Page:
FOUR people including two British Indians have been charged by Serious Fraud Office (SFO) over the collapse of the Patisserie Valerie bakery chain, Sky News reported.
The company, known for its nearly 200 high street cafes across the UK, faced financial turmoil in early 2019 following reports of a multimillion-pound deficit in its finances, attributed to alleged ‘potentially fraudulent’ accounting irregularities.
The SFO has taken legal action against Christopher Marsh, the former director and chief financial officer of the chain, who worked at the company for 12 years. Louise Marsh, an accountant and Marsh’s spouse, has also faced charges, along with Pritesh Mistry, the financial controller, and Nileshkumar Lad, a financial consultant.
All four were personally served with the charges at their residences, the report said.
Patisserie Valerie abruptly ceased trading in October 2018, leading to the immediate closure of 70 stores and the loss of 900 jobs nationwide, as a result of reported financial irregularities. The SFO initiated a comprehensive investigation into the matter, code-named ‘Operation Venom’.
The charges brought against the four pertain to allegations of conspiring to inflate cash on the balance sheets and annual reports of Patisserie Holdings, the owner of the chain, between 2015 and 2018. This allegedly included the provision of falsified documentation to the company’s auditors.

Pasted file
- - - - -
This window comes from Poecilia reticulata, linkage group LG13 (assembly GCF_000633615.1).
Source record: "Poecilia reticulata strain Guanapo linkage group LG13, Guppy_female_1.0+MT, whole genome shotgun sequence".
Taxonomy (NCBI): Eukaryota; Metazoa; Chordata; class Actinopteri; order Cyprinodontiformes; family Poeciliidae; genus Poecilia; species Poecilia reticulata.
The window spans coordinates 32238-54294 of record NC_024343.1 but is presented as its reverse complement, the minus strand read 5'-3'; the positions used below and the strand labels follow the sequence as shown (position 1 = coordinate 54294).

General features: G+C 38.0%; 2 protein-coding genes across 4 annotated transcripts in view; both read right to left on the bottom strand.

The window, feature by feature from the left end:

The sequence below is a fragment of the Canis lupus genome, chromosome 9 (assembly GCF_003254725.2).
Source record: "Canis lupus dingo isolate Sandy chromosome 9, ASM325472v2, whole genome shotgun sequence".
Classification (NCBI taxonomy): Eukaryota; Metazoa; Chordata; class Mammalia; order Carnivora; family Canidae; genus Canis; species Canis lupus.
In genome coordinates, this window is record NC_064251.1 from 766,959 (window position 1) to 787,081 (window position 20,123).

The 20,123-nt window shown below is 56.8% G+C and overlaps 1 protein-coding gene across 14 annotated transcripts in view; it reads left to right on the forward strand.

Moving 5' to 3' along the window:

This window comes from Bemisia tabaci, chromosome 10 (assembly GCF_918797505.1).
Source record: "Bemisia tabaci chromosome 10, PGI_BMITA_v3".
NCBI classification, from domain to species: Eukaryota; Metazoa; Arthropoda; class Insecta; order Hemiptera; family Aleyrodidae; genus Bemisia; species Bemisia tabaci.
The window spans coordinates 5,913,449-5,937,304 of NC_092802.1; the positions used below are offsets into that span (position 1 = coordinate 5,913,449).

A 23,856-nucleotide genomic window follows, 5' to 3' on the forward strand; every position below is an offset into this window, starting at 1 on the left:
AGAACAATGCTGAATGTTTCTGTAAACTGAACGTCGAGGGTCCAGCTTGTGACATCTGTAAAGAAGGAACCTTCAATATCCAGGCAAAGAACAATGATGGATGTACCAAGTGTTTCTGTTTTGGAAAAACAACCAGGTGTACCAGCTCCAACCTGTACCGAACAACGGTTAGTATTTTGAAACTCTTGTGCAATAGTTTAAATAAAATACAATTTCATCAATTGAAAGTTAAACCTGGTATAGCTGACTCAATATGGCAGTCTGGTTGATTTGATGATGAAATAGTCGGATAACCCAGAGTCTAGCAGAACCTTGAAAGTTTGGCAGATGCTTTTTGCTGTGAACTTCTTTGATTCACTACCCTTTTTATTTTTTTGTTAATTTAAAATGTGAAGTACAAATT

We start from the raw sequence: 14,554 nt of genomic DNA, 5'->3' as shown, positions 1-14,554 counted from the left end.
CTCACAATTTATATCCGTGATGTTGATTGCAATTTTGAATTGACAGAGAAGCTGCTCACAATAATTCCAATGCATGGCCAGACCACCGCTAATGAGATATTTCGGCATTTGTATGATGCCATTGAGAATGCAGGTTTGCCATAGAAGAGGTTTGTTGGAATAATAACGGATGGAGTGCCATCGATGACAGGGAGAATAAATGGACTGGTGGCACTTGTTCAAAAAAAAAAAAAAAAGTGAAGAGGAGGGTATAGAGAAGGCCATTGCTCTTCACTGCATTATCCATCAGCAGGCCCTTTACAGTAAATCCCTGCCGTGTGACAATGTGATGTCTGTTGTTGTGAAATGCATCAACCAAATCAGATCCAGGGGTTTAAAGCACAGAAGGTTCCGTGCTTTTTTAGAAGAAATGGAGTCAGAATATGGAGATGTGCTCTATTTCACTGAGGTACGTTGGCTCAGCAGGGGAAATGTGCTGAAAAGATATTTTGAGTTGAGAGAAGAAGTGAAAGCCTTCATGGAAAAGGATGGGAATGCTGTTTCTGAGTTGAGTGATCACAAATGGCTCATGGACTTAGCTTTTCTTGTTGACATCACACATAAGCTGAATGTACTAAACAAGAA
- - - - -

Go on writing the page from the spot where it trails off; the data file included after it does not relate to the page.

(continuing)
A court appearance for all four defendants has been scheduled for October 10 at Westminster Magistrates’ Court to hear the charges.
“Patisserie Valerie’s abrupt collapse rocked our high streets – leaving boarded-up shops, devastating job losses and significant investor losses in its wake … Today is a step forward in getting to the bottom of this scandal,” SFO director Lisa Osofsky is reported to have said.
Founded by Belgian Madame Valerie in the 1920s, the bakery chain had a 92-year history before entering administration in January 2019. The chain was chaired by entrepreneur Luke Johnson, who emphasised that there is no allegation of wrongdoing on his part.
Nevertheless, the collapse of the company led to substantial losses for shareholders, including Johnson, who held a 37 per cent stake when the company was valued at £450 million before its collapse.
Following the crisis, Grant Thornton, the auditor of its parent company, Patisserie Holdings, faced a £2.3m fine and was criticised for a ‘serious lack of competence’ in its role during the accounting scandal.
It has been the firm’s auditor from 2007 until the company’s collapse.
Patisserie Valerie was rescued from closure in 2019 through a management buyout supported by Irish private equity firm Causeway Capital Partners.
The chain continues to operate several dozen cafes across the UK, and Patisserie Valerie products are available at select Sainsbury’s stores.